The Volunteer Income Tax Assistance program, being held in Ritter Hall until April, is working to accommodate a high volume of participants.
On the evening of Feb. 4, Nettie Kennedy, 49, sat patiently waiting for her name to be announced by one of the volunteers in Ritter Hall. She visited two sites during the past three years for free tax consultation, but this was her first stop at the Main Campus location.
The site she typically visits is not offering the program this year, leading her to Temple. Nevertheless, she said she is not impressed with the services being offered.
The Internal Revenue Service’s Volunteer Income Tax Assistance Program, in collaboration with the Campaign for Working Families, has been offered at Temple for the past few years. In addition to the Main Campus site, the program is offered at the Ambler and Harrisburg campuses, along with other locations throughout Philadelphia.
The money-saving program allows families with incomes of $50,000 or less or individuals with personal incomes of $20,000 or less to receive help free of charge from certified tax preparers when filing their taxes. Eleven IRS-certified tax preparers operate the Main Campus site on the fifth floor of Ritter Hall Annex, along with a number of other volunteers who help participants explore eligibility for public benefits.
The Main Campus site is open for services Tuesdays and Thursdays at 5 p.m. and Saturdays from 10 a.m. to 3 p.m., until April 10.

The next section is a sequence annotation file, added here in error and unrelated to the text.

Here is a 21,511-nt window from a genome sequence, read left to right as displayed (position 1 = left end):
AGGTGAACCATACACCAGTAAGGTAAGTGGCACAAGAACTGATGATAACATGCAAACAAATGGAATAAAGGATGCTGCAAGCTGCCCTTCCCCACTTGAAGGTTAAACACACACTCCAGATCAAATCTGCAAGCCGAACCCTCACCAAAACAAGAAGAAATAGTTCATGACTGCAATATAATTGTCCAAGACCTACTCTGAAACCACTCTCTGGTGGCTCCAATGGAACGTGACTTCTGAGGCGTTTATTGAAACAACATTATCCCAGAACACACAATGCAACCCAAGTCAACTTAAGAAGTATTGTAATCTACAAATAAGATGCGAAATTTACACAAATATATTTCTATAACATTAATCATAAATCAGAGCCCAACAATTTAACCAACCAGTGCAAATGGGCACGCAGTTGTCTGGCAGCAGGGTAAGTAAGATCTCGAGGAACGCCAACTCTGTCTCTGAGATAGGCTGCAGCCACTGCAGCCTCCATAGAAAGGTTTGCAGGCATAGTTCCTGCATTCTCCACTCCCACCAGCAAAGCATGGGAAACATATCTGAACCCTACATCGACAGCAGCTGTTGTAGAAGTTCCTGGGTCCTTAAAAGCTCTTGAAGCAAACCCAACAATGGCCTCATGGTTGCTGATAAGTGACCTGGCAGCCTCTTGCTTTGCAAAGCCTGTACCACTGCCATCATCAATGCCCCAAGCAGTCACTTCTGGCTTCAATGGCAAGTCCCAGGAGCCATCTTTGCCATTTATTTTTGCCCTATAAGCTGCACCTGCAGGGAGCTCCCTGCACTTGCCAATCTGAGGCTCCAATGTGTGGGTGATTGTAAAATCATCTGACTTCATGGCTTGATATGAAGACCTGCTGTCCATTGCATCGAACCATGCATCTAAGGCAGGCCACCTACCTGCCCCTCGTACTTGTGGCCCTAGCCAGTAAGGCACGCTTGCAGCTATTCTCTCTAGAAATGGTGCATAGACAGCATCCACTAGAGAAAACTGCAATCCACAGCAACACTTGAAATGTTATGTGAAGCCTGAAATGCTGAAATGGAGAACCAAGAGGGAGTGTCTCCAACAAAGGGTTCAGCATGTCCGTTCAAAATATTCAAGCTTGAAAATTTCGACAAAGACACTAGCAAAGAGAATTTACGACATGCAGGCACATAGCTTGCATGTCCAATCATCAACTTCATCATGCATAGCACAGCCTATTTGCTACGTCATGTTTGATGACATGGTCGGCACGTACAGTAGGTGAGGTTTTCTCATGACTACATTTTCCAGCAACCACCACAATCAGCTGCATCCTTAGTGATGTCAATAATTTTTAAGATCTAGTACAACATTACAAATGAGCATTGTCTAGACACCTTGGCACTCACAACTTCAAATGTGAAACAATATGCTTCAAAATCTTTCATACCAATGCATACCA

At 5 p.m. last Thursday, tax preparers began assisting participants – starting with a few who remained from Tuesday’s session – as dozens of people simultaneously jotted down their information onto blue forms and waited for their names to be announced.
Kennedy attended for services three times this week, her first two attempts ending unsuccessfully.
“This is my fourth year with them [VITA], and I’ve been here twice already [on Saturday and Tuesday],” Kennedy said, occasionally glancing up at the door of Room 575, where consultations took place.
Some participants were served by volunteers, while others were turned away.
Despite arriving to the site prior to start time, program workers turned several attendees looking for service away by 4:45 p.m. because the maximum limit was reached quickly.
“By 5 o’clock, we can’t accept more people than we can service,” Shirley Moy, associate director of the Center for Social Policy and Community Development, said. “We’re meeting the needs of the community. It’s evident by the number of people coming.”
Moy estimated that approximately 30 to 40 participants and families are served per session, with Saturdays’ numbers at around 60.
Though the Campaign for Working Families advertises the program to the community and distributes brochures around the city having put brochures around the city, many of the people seeking tax services used VITA in previous years and learned of the Main Campus location via mail notifications.
For those who signed up before the sessions reached capacity, waiting times weren’t the only issue. Many participants said the experience was disorganized and under-resourced.
Many of those community members who were able to complete their taxes expressed relief.
“I’m glad that I was in and out, and the service was good,” Anteanya Graves, 18, said. Graves arrived at the site at 3 p.m. to ensure a quick process, he added. He left around 7:15 p.m.
Even Kennedy, who described her previous experiences with VITA as less efficient, agreed that the program is valuable.
“It’s a good program because it’s free,” she said.
Other tax-preparation companies can be costly, taking a percentage of the final tax refund as compensation for their service.
“All the refund goes back to [the participants] in the program,” Moy said.
Angelo Fichera can be reached at email@example.com.